Regardless of my relationship with a vendor, I am never compensated for product sales, nor for blogging about them, nor for giving a positive review about their product. I have a disclosure statement that summarizes these principles and lists current and recent vendor clients. It would be fair to say that vendors who take the time to cultivate a relationship with me and invite me to their conferences tend to get more coverage because I’m exposed to more information about them, but it’s not necessarily favorable coverage.

Since most of my work is for enterprise clients – primarily helping financial services and insurance organizations with BPM implementations – I follow strict ethical guidelines, including disclosing the names of my vendor clients to my enterprise clients at the start. Since many enterprise clients use my blog and white papers as a way to get to know my work, it’s important that I present unbiased information of value.

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2 thoughts on “Maintaining Ethical Standards As An Industry Analyst And Enterprise Consultant”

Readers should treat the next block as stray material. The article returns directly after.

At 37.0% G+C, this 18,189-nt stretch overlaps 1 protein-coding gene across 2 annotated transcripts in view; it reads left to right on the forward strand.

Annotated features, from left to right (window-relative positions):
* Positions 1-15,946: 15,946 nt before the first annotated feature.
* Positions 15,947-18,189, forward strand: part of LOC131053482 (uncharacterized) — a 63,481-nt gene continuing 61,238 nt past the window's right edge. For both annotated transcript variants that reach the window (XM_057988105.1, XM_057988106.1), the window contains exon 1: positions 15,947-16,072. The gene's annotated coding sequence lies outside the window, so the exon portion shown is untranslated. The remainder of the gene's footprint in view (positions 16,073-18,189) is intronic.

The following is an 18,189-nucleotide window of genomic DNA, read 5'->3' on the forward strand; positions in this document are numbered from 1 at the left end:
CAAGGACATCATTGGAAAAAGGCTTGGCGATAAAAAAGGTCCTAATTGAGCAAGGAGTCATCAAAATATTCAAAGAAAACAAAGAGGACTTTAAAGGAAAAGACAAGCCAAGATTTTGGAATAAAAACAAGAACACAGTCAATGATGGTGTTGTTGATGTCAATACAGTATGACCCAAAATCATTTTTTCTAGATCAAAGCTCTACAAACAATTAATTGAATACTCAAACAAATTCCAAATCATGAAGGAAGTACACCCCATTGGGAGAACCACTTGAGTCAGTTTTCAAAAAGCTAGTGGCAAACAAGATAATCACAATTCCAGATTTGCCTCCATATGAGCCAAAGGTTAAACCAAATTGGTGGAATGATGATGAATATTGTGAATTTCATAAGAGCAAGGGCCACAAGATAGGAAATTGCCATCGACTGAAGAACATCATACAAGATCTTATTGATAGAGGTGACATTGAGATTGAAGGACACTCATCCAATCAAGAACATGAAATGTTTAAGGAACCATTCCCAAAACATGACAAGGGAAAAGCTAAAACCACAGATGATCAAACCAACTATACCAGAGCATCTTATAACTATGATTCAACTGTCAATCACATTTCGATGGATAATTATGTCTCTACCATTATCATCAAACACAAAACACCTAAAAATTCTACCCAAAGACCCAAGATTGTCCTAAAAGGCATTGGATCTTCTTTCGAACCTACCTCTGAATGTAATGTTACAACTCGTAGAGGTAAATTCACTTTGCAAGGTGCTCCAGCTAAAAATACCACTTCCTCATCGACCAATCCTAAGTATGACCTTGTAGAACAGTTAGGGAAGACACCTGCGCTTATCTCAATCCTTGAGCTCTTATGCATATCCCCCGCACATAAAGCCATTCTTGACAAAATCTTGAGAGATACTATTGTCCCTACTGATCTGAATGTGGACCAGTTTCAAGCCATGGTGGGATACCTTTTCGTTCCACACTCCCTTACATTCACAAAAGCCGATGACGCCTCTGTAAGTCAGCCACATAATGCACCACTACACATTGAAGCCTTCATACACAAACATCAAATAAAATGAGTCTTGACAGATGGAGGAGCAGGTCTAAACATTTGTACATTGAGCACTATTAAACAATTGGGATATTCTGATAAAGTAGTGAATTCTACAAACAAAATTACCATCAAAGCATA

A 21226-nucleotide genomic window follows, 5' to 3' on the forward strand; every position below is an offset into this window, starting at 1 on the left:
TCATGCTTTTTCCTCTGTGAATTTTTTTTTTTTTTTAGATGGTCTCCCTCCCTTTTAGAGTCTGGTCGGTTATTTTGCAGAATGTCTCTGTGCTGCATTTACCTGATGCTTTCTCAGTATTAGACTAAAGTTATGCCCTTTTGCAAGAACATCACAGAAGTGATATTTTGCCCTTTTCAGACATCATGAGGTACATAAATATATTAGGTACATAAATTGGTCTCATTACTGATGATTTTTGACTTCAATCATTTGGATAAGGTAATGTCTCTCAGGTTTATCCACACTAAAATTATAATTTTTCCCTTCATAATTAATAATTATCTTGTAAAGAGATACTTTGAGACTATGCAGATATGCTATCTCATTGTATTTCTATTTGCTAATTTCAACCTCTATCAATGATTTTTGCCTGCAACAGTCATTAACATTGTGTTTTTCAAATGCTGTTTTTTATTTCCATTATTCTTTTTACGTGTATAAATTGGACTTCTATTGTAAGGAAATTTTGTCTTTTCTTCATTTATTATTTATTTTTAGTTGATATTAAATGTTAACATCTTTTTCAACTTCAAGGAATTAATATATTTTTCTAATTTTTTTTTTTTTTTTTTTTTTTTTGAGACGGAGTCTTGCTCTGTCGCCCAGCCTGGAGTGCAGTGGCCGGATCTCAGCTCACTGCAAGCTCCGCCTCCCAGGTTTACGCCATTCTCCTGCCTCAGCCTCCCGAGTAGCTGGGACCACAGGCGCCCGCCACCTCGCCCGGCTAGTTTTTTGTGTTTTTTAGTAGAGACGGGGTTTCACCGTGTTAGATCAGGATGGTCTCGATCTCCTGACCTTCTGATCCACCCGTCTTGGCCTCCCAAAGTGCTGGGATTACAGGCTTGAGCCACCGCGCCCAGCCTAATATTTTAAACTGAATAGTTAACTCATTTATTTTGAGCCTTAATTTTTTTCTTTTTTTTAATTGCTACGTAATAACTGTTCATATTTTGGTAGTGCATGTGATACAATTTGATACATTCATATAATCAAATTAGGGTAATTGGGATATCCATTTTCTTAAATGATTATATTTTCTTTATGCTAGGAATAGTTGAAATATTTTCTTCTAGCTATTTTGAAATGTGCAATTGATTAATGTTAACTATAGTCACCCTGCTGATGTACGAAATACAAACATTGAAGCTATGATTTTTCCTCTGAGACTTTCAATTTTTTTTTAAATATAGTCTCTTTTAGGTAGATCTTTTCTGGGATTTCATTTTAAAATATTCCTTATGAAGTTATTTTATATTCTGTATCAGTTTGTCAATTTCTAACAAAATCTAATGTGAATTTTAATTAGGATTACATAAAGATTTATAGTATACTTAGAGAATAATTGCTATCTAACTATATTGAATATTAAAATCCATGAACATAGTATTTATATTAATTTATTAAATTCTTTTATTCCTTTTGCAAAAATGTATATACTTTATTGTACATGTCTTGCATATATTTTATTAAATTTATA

1. Hi Sandy, while certainly there are many interpretations to ‘pay-to-play’ I did not mean to imply unethical behavior as you seem to be worried about in your blog post. In this case virtually the whole analyst community would be crooks. They aren’t. They simply fill a market need. And yes, there are many ways to do that. And, yes … also analysts need to make a living. As do vendors and I am constantly being reminded that whatever I say is not opinion or knowledge but marketing …
    When I say things that I believe in and it upsets people no one says: ‘At least he sticks to his guns.’

    What I mean by pay-to-play is when analysts:
    a) do not just simply report when they can’t verify information,
    b) say things that vendors want when they should really know better,
    c) or endorse things while they under paid contract.

    None of that is unethical but it shapes a reputation. From my perspective some of the things you have been saying lately you should know better, but clearly we may simply have different opinions on that. But like me you need to simply live with not everyone agreeing to what you write.

    In terms of the BPM market you have an opportunity to be truly an independent voice of reason. Such presentations do not belong there. I know that this does not necessarily pay the bills.

    Let me assure you that I do not think there is anything unethical going on. You do say when you are being paid … and yes, that is simply ‘pay-to-play’. All the best, Max

    1. That might be how you define pay-to-play, but that’s not how it is used in the industry: it’s a distinct reference to the action of requiring that a vendor pay an analyst in order to be included (usually favorably) in a report or review. That is quite different from being commissioned by a vendor to give a presentation or write a white paper.